Batumi is an attractive tourist city on the Black Sea coast of Georgia. Being in very close proximity to the Turkish border, Batumi serves as one of the main ports in Georgia. Its architecture is described by Peter Nasmyth in his book as a 'blend of Art Nouveau, Art Deco, Neo-classical, Italian Baroque and all of it mixed with the Caucasian balcony.'
Today the city is experiencing a new wave of construction which started in 2005, soon after the Rose Revolution. Contrary to Peter Nasmyth's description of his 1994 visit to a dark Batumi without electricity and water, today the city is well lit at night, giving it a fresh new look.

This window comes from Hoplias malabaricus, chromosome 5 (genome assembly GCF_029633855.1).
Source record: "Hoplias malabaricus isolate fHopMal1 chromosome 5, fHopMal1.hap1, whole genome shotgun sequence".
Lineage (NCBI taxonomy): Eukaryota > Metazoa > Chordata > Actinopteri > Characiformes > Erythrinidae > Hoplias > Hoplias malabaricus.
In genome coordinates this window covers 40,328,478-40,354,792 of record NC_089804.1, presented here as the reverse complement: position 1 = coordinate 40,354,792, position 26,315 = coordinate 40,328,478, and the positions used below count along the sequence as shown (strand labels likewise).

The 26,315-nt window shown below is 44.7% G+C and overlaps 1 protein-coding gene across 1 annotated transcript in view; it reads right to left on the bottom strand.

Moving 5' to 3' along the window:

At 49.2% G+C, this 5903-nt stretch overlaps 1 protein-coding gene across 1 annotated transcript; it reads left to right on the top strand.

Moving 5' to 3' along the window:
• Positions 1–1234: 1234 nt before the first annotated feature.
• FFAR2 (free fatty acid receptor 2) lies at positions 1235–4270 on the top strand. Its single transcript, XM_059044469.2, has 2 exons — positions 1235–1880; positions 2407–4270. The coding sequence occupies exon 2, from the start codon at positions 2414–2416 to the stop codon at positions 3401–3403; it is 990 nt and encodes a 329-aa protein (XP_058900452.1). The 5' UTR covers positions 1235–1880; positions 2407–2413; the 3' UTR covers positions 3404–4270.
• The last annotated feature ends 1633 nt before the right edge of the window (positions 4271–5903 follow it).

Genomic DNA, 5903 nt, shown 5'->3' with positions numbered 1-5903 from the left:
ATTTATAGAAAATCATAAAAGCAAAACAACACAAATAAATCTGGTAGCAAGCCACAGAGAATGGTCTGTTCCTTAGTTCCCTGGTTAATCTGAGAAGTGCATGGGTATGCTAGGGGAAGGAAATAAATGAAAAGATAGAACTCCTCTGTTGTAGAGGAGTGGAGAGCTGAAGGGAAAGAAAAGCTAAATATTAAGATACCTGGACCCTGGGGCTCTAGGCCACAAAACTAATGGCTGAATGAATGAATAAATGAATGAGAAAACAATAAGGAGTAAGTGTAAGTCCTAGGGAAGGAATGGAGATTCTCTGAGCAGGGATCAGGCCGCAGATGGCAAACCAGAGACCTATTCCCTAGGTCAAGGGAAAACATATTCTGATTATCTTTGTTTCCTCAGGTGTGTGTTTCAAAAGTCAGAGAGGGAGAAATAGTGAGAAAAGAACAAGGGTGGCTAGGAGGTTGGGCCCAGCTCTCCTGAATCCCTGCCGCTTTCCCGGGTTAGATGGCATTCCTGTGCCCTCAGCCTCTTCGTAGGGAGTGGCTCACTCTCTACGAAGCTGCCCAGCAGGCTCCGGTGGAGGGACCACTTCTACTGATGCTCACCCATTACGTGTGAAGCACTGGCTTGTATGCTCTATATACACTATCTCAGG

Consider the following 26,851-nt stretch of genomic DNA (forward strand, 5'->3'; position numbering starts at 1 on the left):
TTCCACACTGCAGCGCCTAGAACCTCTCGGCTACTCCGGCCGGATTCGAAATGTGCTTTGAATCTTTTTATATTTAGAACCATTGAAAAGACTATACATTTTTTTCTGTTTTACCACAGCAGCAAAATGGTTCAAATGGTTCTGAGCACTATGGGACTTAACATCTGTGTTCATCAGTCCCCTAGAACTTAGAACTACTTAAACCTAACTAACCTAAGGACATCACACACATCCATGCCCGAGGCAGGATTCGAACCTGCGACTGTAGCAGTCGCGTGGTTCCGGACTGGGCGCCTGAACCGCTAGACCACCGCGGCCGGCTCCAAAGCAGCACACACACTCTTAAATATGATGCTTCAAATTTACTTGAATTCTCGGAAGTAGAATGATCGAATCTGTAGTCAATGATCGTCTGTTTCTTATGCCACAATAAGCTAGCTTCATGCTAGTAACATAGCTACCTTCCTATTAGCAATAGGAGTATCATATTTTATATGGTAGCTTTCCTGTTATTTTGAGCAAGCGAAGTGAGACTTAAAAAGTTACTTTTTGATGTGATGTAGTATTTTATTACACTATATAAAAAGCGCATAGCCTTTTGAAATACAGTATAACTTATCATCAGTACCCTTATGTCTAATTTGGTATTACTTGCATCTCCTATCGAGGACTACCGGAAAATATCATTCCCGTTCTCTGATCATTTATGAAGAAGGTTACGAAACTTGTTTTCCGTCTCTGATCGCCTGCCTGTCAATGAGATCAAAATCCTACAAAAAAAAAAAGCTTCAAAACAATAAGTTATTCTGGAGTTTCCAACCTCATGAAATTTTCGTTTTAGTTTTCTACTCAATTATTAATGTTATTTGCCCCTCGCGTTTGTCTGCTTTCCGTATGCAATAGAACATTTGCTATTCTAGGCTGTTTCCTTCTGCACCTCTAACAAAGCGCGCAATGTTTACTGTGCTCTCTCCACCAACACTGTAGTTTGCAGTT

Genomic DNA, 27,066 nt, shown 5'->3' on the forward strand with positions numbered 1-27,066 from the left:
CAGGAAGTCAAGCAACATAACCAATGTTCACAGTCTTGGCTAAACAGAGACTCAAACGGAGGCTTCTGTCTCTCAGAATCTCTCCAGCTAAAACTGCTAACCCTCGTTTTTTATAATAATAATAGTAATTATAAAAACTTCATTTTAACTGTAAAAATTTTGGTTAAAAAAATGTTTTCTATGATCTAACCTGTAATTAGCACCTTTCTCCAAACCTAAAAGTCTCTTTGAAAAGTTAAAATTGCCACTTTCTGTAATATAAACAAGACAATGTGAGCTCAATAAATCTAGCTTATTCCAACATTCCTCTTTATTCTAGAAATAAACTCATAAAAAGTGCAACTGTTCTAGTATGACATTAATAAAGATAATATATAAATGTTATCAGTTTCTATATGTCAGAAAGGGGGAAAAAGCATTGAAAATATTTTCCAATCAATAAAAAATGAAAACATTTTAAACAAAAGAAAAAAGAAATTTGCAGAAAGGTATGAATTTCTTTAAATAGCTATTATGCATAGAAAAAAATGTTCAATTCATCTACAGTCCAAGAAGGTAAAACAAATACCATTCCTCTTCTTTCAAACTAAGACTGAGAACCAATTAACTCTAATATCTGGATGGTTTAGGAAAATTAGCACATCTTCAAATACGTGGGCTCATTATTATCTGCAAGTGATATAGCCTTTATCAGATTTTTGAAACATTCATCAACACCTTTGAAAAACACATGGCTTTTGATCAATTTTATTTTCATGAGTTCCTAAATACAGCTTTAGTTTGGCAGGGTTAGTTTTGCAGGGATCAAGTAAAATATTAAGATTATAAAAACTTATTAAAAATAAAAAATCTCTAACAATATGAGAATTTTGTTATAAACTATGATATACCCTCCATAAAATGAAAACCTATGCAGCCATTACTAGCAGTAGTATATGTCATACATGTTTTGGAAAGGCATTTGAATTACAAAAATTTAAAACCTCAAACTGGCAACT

Batumi, with a population of 122,000 inhabitants, is the biggest city of the coastal region of Adjara (Autonomous Republic), reconciled with the rest of Georgia in 2004. (Until then, the Georgian central authorities exercised little control over the region). Adjara's story is central to the origins of the Rose Revolution, writes Ghia Nodia in Statehood and Security: Georgia after the Rose Revolution. He explains that Adjara was autonomous for the first time during 1918-1921, the brief period when all of Georgia was independent from Russia. During these three years, Adjara